Wednesday, March 6, 2013

Dad's hands

I come home to find three new trees planted. Lined and spaced evenly to the west of the porch, bare nine foot sticks reaching toward the sky. I look out the driver's side window and smile. It's Dad and his giving.

This is a man who will notice when a tree limb has fallen on your house. He'll stop and help you remove it.

This is a man who finds a dog and writes a story about it. The dog he named Lucky.

Ladies and gentlemen, boys and girls, this is my Dad.

Uncle Wesley, Mama's eighty-one year old brother, always totes a canvas folding stool when he goes rabbit hunting with me. His wife, Aunt Marjoree, doesn't like rabbit so the last one he got he ended up eating rabbit three nights in a row.


When he asked me if I saw that little funny looking dog while we were running rabbits I didn't think much of it (no, I hadn't seen nothing but beagles).

The place we were hunting is a big area, roughly two miles by one and a half. Uncle Wesley said his dogs got lost once and it took them three days to get home.

The next day.

I go to the same place alone (from the other side, one mile at least from where we were the day before). Jason's beagles, which I've been volunteered to help train, are running nothing but deer. I am walking up and down roads trying to get all of them back. Of course ain't nobody can call to a dog as good as a country boy raised up fox hunting and rabbit hunting.

I look down at my feet and there's a toy schnauzer looking up at me. His eyes are all matted, and he looks like he's been crying. I'm wondering how did he survive the night in this place because every rabbit track that I have seen has two bobcats and two coyotes following it.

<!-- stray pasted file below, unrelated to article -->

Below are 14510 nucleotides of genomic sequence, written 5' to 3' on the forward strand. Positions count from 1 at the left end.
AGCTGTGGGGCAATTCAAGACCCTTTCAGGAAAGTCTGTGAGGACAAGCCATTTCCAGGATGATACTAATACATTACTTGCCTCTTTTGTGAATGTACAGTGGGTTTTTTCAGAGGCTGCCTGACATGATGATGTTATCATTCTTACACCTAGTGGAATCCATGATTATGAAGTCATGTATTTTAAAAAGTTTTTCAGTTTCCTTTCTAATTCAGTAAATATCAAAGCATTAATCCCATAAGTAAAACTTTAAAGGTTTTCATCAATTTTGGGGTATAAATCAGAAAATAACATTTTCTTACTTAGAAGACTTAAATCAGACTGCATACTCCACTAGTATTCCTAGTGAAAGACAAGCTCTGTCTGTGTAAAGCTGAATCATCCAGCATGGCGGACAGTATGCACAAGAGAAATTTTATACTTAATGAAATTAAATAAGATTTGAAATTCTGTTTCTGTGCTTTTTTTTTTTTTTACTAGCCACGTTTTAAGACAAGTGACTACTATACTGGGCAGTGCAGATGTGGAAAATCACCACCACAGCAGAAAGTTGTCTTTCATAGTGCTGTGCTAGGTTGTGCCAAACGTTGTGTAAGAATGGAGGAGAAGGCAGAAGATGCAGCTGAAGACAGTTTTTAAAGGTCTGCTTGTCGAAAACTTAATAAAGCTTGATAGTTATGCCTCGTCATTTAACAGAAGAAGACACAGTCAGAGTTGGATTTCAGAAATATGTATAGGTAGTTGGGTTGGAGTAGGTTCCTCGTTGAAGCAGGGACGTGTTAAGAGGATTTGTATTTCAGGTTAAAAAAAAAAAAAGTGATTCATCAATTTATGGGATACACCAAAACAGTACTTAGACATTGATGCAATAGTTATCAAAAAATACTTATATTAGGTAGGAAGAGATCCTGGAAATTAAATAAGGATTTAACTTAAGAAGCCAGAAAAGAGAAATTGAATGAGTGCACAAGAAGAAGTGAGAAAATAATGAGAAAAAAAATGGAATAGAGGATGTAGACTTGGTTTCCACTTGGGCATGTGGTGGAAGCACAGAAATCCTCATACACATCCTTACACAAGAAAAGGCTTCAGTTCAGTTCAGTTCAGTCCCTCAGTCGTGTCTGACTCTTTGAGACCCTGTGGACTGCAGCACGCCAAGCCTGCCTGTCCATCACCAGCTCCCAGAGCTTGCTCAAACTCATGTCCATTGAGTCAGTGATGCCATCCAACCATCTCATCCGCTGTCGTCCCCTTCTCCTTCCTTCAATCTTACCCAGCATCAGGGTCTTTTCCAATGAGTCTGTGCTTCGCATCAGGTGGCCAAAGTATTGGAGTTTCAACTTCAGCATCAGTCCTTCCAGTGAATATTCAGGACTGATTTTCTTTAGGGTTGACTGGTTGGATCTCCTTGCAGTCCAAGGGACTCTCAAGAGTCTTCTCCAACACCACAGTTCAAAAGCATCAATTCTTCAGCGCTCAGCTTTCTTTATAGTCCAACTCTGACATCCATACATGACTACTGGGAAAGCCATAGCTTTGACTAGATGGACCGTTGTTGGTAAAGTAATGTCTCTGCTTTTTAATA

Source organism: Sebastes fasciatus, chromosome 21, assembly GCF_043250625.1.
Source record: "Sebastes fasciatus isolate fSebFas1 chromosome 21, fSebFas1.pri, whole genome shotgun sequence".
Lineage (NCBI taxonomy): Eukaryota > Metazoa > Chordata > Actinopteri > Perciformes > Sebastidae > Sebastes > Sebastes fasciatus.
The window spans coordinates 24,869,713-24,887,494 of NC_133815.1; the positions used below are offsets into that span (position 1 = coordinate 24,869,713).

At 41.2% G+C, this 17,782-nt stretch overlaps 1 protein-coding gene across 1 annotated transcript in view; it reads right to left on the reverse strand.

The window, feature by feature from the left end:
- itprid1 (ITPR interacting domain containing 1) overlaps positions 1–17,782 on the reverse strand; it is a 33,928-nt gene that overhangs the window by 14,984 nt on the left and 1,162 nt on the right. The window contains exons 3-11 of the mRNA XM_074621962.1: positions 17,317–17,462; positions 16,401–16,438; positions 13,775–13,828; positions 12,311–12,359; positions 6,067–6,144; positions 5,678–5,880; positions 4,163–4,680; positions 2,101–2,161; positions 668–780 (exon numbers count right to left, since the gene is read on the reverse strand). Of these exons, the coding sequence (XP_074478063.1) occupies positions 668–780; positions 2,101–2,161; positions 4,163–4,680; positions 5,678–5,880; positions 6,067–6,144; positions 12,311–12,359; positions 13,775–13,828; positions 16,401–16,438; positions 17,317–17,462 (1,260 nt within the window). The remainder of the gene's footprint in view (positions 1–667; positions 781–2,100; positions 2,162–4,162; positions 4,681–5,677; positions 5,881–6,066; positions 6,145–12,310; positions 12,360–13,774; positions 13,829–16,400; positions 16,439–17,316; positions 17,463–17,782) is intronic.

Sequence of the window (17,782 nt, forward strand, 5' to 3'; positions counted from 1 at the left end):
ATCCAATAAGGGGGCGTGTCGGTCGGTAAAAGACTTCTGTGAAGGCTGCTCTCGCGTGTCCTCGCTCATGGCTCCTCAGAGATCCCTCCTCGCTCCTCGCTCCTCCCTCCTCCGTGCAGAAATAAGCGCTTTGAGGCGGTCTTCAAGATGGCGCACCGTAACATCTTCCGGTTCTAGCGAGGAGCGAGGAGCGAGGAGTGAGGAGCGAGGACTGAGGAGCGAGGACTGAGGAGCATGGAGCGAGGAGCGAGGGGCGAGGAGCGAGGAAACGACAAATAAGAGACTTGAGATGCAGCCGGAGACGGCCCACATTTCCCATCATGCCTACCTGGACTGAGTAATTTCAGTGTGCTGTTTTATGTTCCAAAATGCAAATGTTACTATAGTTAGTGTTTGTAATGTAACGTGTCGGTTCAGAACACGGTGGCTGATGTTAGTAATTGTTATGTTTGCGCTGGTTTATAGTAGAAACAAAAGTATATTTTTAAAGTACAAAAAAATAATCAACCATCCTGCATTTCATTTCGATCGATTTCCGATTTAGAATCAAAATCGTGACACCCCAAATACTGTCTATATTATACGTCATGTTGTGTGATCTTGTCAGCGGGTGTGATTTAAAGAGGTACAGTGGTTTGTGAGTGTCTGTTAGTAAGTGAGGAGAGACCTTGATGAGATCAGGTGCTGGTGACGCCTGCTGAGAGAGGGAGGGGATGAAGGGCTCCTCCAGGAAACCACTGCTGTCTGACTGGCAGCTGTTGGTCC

I'm walking up and down these roads just hollering for these beagles, only two left to find. This little schnauzer is faithfully trotting along with me. He's one of those that picks up a back leg and trots on three.

When I holler I stop so that I can listen. I notice that my new companion looks up at me then trots over to the shade and lays down. Even though he looked at me the same way and did the same thing I didn't think that I was so stupid to begin with. After the third  time I understand that he genuinely believes me  to be stupid to stand in the sun. Before this I had been figuring that I would leave him in the woods because he must be sick and someone had thrown him away. Now there is no way that I can leave him to the mercy of the wild creatures even though I know that he survived at least one night there.

It seems as soon as I decide this my last two beagles come around the curve and we load everybody up. The rabbit dogs get put in the box and Lucky gets to ride in the open bed. Of course that means he is boss dog. Anyone outside the truck can only see his ears sticking up even though he is standing on his hind legs.


Here we go to Uncle Wesley's.

As I turn in that Holifield man that works for the water company slows down. Then he backs up and pulls in behind me. He gets out and asks, Where did you get that dog?

At first I don't even think what dog he's talking about. Then I look down at Lucky. Raised him from a pup, I say.

This guy is serious and not in a humorous mood. By now he is where Lucky can see him and you can tell Lucky is his dog. He asks, How long have you had him?

I get the story told that we had been rabbit hunting and had seen him the last two days. How this dog got there and survived the two days had convinced me to pick him up and how this should be on Oprah TV!

Today I am grateful my Dad gives and blogs.


Anonymous said...

More filling than a five pound bag of shake n bake, if you like shake n bake.

Chantel said...

New trees are lovely...all that promise and faith wrapped up in bark. appropriate name.

Shea Goff said...

Anonymous, I'm pretty sure Dad smiled at that comment. Thank you.

Yes, Chantel. Yes.

bob press said...

A father who plants trees is optimistic: there will be a future for them to grow in. A daughter who shelters a stray dog has some of that same spirit.

Shea Goff said...

I love that, Bob. Thank you for placing it here.